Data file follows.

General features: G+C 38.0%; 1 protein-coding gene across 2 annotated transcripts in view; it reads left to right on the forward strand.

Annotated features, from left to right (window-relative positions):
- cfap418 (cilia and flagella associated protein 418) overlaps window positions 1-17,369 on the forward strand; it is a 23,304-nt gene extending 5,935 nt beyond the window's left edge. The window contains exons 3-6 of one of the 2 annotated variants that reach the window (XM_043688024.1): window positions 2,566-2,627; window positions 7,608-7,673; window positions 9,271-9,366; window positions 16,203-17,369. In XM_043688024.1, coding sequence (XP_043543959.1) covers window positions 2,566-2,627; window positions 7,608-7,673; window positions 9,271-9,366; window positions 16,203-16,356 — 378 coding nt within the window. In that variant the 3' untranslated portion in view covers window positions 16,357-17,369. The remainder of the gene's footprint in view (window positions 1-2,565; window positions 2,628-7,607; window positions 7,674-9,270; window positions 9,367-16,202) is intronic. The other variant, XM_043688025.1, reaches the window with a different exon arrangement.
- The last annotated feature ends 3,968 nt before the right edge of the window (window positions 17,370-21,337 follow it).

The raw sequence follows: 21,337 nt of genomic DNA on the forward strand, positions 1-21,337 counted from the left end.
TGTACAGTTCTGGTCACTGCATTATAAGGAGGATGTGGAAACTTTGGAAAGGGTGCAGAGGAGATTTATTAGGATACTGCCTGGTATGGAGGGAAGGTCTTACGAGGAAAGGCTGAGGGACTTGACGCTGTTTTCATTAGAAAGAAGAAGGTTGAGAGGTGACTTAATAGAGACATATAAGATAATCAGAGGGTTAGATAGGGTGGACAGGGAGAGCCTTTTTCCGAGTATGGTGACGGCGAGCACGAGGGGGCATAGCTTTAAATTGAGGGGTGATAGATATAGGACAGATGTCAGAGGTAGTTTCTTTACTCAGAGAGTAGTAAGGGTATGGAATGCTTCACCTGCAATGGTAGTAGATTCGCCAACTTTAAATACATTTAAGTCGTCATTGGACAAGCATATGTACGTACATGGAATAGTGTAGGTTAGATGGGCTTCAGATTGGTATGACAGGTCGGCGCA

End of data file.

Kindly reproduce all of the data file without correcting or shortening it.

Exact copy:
General features: G+C 38.0%; 1 protein-coding gene across 2 annotated transcripts in view; it reads left to right on the forward strand.

Annotated features, from left to right (window-relative positions):
- cfap418 (cilia and flagella associated protein 418) overlaps window positions 1-17,369 on the forward strand; it is a 23,304-nt gene extending 5,935 nt beyond the window's left edge. The window contains exons 3-6 of one of the 2 annotated variants that reach the window (XM_043688024.1): window positions 2,566-2,627; window positions 7,608-7,673; window positions 9,271-9,366; window positions 16,203-17,369. In XM_043688024.1, coding sequence (XP_043543959.1) covers window positions 2,566-2,627; window positions 7,608-7,673; window positions 9,271-9,366; window positions 16,203-16,356 — 378 coding nt within the window. In that variant the 3' untranslated portion in view covers window positions 16,357-17,369. The remainder of the gene's footprint in view (window positions 1-2,565; window positions 2,628-7,607; window positions 7,674-9,270; window positions 9,367-16,202) is intronic. The other variant, XM_043688025.1, reaches the window with a different exon arrangement.
- The last annotated feature ends 3,968 nt before the right edge of the window (window positions 17,370-21,337 follow it).

The raw sequence follows: 21,337 nt of genomic DNA on the forward strand, positions 1-21,337 counted from the left end.
TGTACAGTTCTGGTCACTGCATTATAAGGAGGATGTGGAAACTTTGGAAAGGGTGCAGAGGAGATTTATTAGGATACTGCCTGGTATGGAGGGAAGGTCTTACGAGGAAAGGCTGAGGGACTTGACGCTGTTTTCATTAGAAAGAAGAAGGTTGAGAGGTGACTTAATAGAGACATATAAGATAATCAGAGGGTTAGATAGGGTGGACAGGGAGAGCCTTTTTCCGAGTATGGTGACGGCGAGCACGAGGGGGCATAGCTTTAAATTGAGGGGTGATAGATATAGGACAGATGTCAGAGGTAGTTTCTTTACTCAGAGAGTAGTAAGGGTATGGAATGCTTCACCTGCAATGGTAGTAGATTCGCCAACTTTAAATACATTTAAGTCGTCATTGGACAAGCATATGTACGTACATGGAATAGTGTAGGTTAGATGGGCTTCAGATTGGTATGACAGGTCGGCGCA